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Feb 11, 2019 [Ayr, ON] –
Nov. 21, 2018 [Ayr, ON] – H.R.6: SUPPORT for Patients and Communities Act
It’s been referred to as the single largest bill to combat the drug crisis in the history of the United States. In 2017, there were 3,987 deaths linked to the use of opioids in Canada, which represents 11 lives lost per day. Today, more than a staggering 115 people in the United States die each day after overdosing on opioids.
Federal Bill H.R.6, which is referred to as the “Substance Use-Disorder Prevention that Promotes Opioid Recovery and Treatment for Patients and Communities Act” was signed into law on Oct. 24, 2018, by President Donald Trump in part of the ongoing conflict to stop and prevent the opioid epidemic in the United States.
H.R.6 includes Medicaid, Medicare and public health reforms to combat the opioid crisis through treatment and recovery programs, improving prevention and protecting communities against illicit synthetic drugs, such as fentanyl.
The most significant part of Bill H.R.6 for DOT-mandated alcohol and drug testing is Subtitle I—Fighting Opioid Abuse in Transportation. The Act outlines detailed requirements on the Departments of Health and Human Services (DHHS) and Department of Transportation for rulemaking and implementation of changes to alcohol and drug testing in the transportation industries.
A summary of these requirements with timelines is detailed below:
Please see https://www.govtrack.us/congress/bills/115/hr6 for bill information and https://www.govinfo.gov/content/pkg/BILLS-115hr6enr/pdf/BILLS-115hr6enr.pdf for a PDF version of the bill.
If you have questions or would like more information regarding this article please email DriverCheck@DriverCheck.ca.November 21st, 2018 | administrator
Aug 21, 2018 [Ayr, ON] – Fitness for Duty Summit (Oct 3 & 4) Work safe for the moments that matter.
We asked the DC team to think about the moments that matter most in their lives and the outcome was overwhelming. We all have reasons to work safe. What are yours?
This is why we work safe – Fitness for Duty Summit
Join us for our upcoming Fitness for Duty Summit and gain insight on a variety of topics including the pending legalization of cannabis for adult use (scheduled for October 17) and no defined test for impairment, the significant growth of medicinal cannabis authorizations (exceeding 300,000 patients), the opioid epidemic that has taken Canada by storm and mental health in the workplace.
The objective is to provide valuable information and resources to employers so that they can put actionable items in place to achieve safety in the workplace and ensure that everyone makes it home at the end of the workday.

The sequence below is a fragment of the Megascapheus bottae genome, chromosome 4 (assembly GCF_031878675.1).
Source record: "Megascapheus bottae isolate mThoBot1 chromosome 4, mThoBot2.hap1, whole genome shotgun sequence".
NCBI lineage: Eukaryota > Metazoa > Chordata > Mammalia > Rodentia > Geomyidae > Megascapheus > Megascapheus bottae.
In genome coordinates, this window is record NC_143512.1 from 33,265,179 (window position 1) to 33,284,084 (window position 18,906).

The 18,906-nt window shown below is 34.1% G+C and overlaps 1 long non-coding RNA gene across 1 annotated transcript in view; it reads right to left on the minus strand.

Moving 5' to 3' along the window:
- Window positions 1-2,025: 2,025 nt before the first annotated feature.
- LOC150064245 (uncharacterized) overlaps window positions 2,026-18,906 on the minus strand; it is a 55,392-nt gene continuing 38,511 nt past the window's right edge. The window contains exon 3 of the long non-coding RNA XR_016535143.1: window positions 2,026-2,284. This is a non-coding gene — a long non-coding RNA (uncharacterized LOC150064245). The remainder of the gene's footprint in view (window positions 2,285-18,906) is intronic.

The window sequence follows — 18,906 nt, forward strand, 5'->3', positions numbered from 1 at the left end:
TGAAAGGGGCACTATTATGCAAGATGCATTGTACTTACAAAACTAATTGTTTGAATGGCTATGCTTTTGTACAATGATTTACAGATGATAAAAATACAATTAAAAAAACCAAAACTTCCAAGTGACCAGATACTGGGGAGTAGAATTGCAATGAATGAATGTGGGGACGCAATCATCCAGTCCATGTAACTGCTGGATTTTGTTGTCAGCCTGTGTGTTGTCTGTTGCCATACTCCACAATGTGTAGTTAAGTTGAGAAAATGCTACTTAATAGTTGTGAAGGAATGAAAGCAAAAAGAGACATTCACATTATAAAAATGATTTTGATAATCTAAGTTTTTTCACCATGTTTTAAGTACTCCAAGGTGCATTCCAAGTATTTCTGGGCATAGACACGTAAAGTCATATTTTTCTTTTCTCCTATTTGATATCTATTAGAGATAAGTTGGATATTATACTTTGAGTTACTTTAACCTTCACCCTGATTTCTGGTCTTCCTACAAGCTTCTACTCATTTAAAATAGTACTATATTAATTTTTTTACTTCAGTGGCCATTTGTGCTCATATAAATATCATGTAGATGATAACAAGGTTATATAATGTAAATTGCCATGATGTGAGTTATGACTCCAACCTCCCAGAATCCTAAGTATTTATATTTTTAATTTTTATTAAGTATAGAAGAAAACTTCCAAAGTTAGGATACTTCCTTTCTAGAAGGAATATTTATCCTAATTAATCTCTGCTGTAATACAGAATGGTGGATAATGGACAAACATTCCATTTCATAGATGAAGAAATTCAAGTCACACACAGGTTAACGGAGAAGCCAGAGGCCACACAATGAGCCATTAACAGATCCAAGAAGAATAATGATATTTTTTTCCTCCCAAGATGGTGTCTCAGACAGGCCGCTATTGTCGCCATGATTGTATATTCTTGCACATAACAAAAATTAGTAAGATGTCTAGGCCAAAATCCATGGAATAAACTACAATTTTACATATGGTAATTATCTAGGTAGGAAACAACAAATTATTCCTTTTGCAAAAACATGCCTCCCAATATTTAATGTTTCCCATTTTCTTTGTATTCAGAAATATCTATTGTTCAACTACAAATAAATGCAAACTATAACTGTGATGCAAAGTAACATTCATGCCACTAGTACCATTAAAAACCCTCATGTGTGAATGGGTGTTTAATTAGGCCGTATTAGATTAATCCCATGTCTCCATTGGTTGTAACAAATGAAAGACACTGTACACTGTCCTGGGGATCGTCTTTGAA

To register for this event, please click here: Fitness for Duty Summit.
August 21st, 2018 | administrator
July 18, 2018 [Ayr, ON] – This week we sat down with Shelley Uvanile-Hesch, CEO of the Woman’s Trucking Federation of Canada (WTFC) to discuss WTFC’s goals of creating a network for women in the trucking industry, empowering women, expanding employment of women as well as improving & promoting training standards, safety around large commercial vehicles and promoting trucking as a viable career option for youth. We are incredibly proud to have Shelley as an industry partner!
July 18th, 2018 | administrator
July 6, 2018 [Ayr, ON] – Welcome to a new series we are calling “Client Impact”. Join us as we explore the ways DriverCheck impacts it’s industry partners, their staff, and their clients. This series is all about building a personal connection between our partners and the DC family, showing perspective and giving new meaning to our everyday roles, as well as showcasing companies that go the extra mile when it comes to health and safety.
Please enjoy & make sure you check out Jazz Aviation’s website to learn more about Jazz and their unbelievable company culture!
July 6th, 2018 | administrator
June 18, 2018 [Ayr, ON] – Meet Christine Quick. She is smart, kind and funny. Realistically, she should have been a comedian but instead, she decides to spend her days at DriverCheck as our Occupational Health Department Manager and we are so grateful! Keep watching to learn more about Christine, why she loves working at DC and her adorable pugs!
June 18th, 2018 | administrator
June 11, 2018 [AYR, ON] – In the arbitration decision of Lower Churchill Transmission Construction Employers’ Association representing Valard Construction v. IBEW Local 1620 (Tizzard Grievance), in Newfoundland, Arbitrator John Roil considered whether an employer violated the duty to accommodate in deciding not to place a medicinal cannabis user in a safety-sensitive role.